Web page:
But you're totally right.  You might have a grade 5 bolt that is 49 cents, but if you want the fully threaded version, it's $4.55

Curtis73 (Forum Supporter)
Curtis73 (Forum Supporter) GRM+ Memberand MegaDork
12/24/20 6:05 p.m.
stukndapast said:

I'm not sure that it is every store, but my local Tractor Supply has a very nice selection of hardware in Grade 5 and Grade 8 and it is all sold by the pound.  Grade 8 is around $4.50 and Grade 5 is like $3.80 or so.  Almost certainly Chinese sourced, but if you aren't relying on it for overhead lifting or keeping the wheels on, it is all good stuff.  It takes a surprising number of small (1/4, 5/16,3/8 or metric equivalant) nuts, bolts and washers to make up a pound.  Same pricing applies to all sorts of other hardware items too.  It beats the stuffing out of the local Ace Hardware.  Grab 'em by the handful.

And if you live near a hardware store that isn't blue or orange (like red for instance) they often have a wide selection at reasonable prices.

eastpark
eastpark HalfDork
12/24/20 6:11 p.m.

In reply to NOHOME :

Pete, how has McMaster Carr been for shipping to Canada? Or do/did you ship to a US address. Assuming when the border re-opens. 

matthewmcl (Forum Supporter)
matthewmcl (Forum Supporter) HalfDork
12/24/20 6:49 p.m.

Fastenal will tell you the source country for your bolts, McMaster does not do that as well.

JG Pasterjak
JG Pasterjak Production/Art Director
12/24/20 7:35 p.m.

boltdepot.com

/thread

NOHOME
NOHOME MegaDork
12/24/20 9:06 p.m.
eastpark said:

In reply to NOHOME :

Pete, how has McMaster Carr been for shipping to Canada? Or do/did you ship to a US address. Assuming when the border re-opens. 

Problematic in that they require a business address and wont ship to a house. Other than that, it is next day delivery.  As I will be retiring end of Jan, this will be an issue.

Rons
Rons GRM+ Memberand Reader
12/24/20 9:16 p.m.

In reply to NOHOME :

Would they accept a private po box? A UPS box can be addressed as #101 1495 Mariine Dr city and the UPS store accepts packages from all couriers (at least the ones I've dealt with)

RevolverRob
RevolverRob New Reader
12/24/20 9:59 p.m.
matthewmcl (Forum Supporter) said:

Fastenal will tell you the source country for your bolts, McMaster does not do that as well.

I checked the McMaster-Carr app and all the bolt assortments listed show country of origin as United States. You can't search by country of origin - but the info is there. When you click on the link to "add to cart" click "Product Details" above  

Bolt Assortments, Inch Sizes, 910 Pieces, Zinc-Plated Grade 5 Steel

https://www.mcmaster.com/91340A112/

Edit: Thanks for the thoughts folks. Despite ordering regularly from McMaster-Carr they slipped my mind a source. Being in Chicago has perks - I can pick up orders at Will Call and avoid shipping charges. 

pirate
pirate HalfDork
12/24/20 10:31 p.m.

For a home shop trying to stock fasteners in right size, pitch, length and grade is very expensive and in my opinion not a great use of resources. When I'm building a car or working  on a project I tend to buy what ever is available at the local box store during my mock up. After I'm satisfied with mockup I then make a list of proper grade, size, length, etc and either got to Fastenal or place an order. After doing final assembly with proper fasteners I put mock-up/slave bolts, nuts, screws, etc in plastic bags for future project mock-ups or general use.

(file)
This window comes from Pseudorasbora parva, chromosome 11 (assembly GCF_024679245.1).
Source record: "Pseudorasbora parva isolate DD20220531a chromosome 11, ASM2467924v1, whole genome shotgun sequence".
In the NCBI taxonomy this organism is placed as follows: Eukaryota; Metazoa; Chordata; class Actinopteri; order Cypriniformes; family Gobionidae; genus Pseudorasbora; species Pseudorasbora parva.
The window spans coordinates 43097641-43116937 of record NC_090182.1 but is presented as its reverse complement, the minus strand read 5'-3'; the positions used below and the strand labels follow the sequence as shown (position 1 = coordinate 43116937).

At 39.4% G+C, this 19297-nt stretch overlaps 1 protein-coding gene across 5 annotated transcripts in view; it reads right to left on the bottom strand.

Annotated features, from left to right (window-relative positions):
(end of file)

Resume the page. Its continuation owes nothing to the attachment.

chaparral
chaparral Dork
12/26/20 11:18 a.m.

Metrics Unlimited, Warren, Michigan. Unbeatable for 12.9 grade bolts and nuts.

codrus (Forum Supporter)
codrus (Forum Supporter) GRM+ Memberand UberDork
12/26/20 12:08 p.m.
RevolverRob said:

Finally, a question on grading. I'm an 'overkill is underrated' individual most of the time. Is there a compelling reason to not just go with Grade 8 (SAE) and 10.9 (Metric) for all the fasteners I might use on my cars? I know the Grade 5 and 8.8 fastener assortments are cheaper, but not that much cheaper, and moving up to 8/10.9 seems like cheap insurance overall.

There are some bolts on the car where you do not want grade anything.  The problem with hardware store bolts is that there are no guarantees that they were manufactured correctly, no protection against unscrupulous suppliers skimping on the expensive materials or production processes that are critical to achieving the advertised strength.

When considering using a hardware store bolt for a particular application in a car, think about what would happen if that bolt were to fail and whether or not that failure could kill someone.  If the answer is yes (say for something that's holding the the steering and suspension components together) then you probably want to spend the money for an OEM bolt from a trusted supplier like the dealer.  If there's no OEM option for a home-built car then the fallback is to get aircraft hardware.  Generally speaking there are no non-critical bolts on an airplane. :)

 

RevolverRob
RevolverRob New Reader
12/26/20 8:54 p.m.

The trouble with finding OEM bolts is the OEM has been defunct for longer than I have been alive. So, that's going to be a no go on both getting new OEM hardware and on sourcing stuff from a junkyard. 
 

I am evaluating the things I take off the car to determine what can/cannot be reused. But still I'll need some more hardware at the end of the day for a variety of purposes. 
 

I like the idea of aero fasteners for critical bits. 

buzzboy
buzzboy Dork
12/26/20 10:06 p.m.

Tractor Supply sells hardware by the pound. When we're after something specific we'll grab a few extra of this and that just to slowly build up a collection.

For my personal collection I disassembled two cars and kept every fastener sorting as I went.